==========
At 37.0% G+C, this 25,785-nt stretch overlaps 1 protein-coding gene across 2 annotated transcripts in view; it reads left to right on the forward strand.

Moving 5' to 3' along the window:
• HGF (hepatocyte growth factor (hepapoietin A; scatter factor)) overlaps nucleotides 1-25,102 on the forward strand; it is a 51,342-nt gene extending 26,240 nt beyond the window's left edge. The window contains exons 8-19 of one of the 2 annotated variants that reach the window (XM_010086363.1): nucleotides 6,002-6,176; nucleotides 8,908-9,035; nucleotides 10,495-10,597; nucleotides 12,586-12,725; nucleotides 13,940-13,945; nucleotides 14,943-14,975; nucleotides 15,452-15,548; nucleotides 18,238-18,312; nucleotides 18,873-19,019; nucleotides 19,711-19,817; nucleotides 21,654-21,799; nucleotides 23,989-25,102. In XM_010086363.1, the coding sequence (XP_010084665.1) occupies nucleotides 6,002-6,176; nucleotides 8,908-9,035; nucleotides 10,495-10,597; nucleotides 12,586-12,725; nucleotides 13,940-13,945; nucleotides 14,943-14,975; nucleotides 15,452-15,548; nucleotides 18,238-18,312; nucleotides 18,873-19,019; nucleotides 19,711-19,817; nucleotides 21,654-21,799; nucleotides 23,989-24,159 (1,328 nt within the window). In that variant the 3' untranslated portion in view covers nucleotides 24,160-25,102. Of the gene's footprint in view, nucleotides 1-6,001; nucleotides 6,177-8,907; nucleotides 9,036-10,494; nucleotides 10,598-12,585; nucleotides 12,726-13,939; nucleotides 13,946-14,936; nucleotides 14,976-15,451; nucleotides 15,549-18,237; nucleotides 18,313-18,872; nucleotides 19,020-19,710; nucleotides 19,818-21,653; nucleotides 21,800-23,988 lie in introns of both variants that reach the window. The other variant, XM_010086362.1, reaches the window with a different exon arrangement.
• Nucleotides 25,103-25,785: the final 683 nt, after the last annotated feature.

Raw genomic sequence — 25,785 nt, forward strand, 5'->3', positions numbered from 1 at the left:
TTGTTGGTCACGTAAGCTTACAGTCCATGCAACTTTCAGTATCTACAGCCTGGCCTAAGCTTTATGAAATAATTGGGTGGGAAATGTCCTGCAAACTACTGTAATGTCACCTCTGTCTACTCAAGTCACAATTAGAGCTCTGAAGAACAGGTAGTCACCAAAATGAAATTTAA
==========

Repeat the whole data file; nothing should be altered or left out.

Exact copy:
At 37.0% G+C, this 25,785-nt stretch overlaps 1 protein-coding gene across 2 annotated transcripts in view; it reads left to right on the forward strand.

Moving 5' to 3' along the window:
• HGF (hepatocyte growth factor (hepapoietin A; scatter factor)) overlaps nucleotides 1-25,102 on the forward strand; it is a 51,342-nt gene extending 26,240 nt beyond the window's left edge. The window contains exons 8-19 of one of the 2 annotated variants that reach the window (XM_010086363.1): nucleotides 6,002-6,176; nucleotides 8,908-9,035; nucleotides 10,495-10,597; nucleotides 12,586-12,725; nucleotides 13,940-13,945; nucleotides 14,943-14,975; nucleotides 15,452-15,548; nucleotides 18,238-18,312; nucleotides 18,873-19,019; nucleotides 19,711-19,817; nucleotides 21,654-21,799; nucleotides 23,989-25,102. In XM_010086363.1, the coding sequence (XP_010084665.1) occupies nucleotides 6,002-6,176; nucleotides 8,908-9,035; nucleotides 10,495-10,597; nucleotides 12,586-12,725; nucleotides 13,940-13,945; nucleotides 14,943-14,975; nucleotides 15,452-15,548; nucleotides 18,238-18,312; nucleotides 18,873-19,019; nucleotides 19,711-19,817; nucleotides 21,654-21,799; nucleotides 23,989-24,159 (1,328 nt within the window). In that variant the 3' untranslated portion in view covers nucleotides 24,160-25,102. Of the gene's footprint in view, nucleotides 1-6,001; nucleotides 6,177-8,907; nucleotides 9,036-10,494; nucleotides 10,598-12,585; nucleotides 12,726-13,939; nucleotides 13,946-14,936; nucleotides 14,976-15,451; nucleotides 15,549-18,237; nucleotides 18,313-18,872; nucleotides 19,020-19,710; nucleotides 19,818-21,653; nucleotides 21,800-23,988 lie in introns of both variants that reach the window. The other variant, XM_010086362.1, reaches the window with a different exon arrangement.
• Nucleotides 25,103-25,785: the final 683 nt, after the last annotated feature.

Raw genomic sequence — 25,785 nt, forward strand, 5'->3', positions numbered from 1 at the left:
TTGTTGGTCACGTAAGCTTACAGTCCATGCAACTTTCAGTATCTACAGCCTGGCCTAAGCTTTATGAAATAATTGGGTGGGAAATGTCCTGCAAACTACTGTAATGTCACCTCTGTCTACTCAAGTCACAATTAGAGCTCTGAAGAACAGGTAGTCACCAAAATGAAATTTAA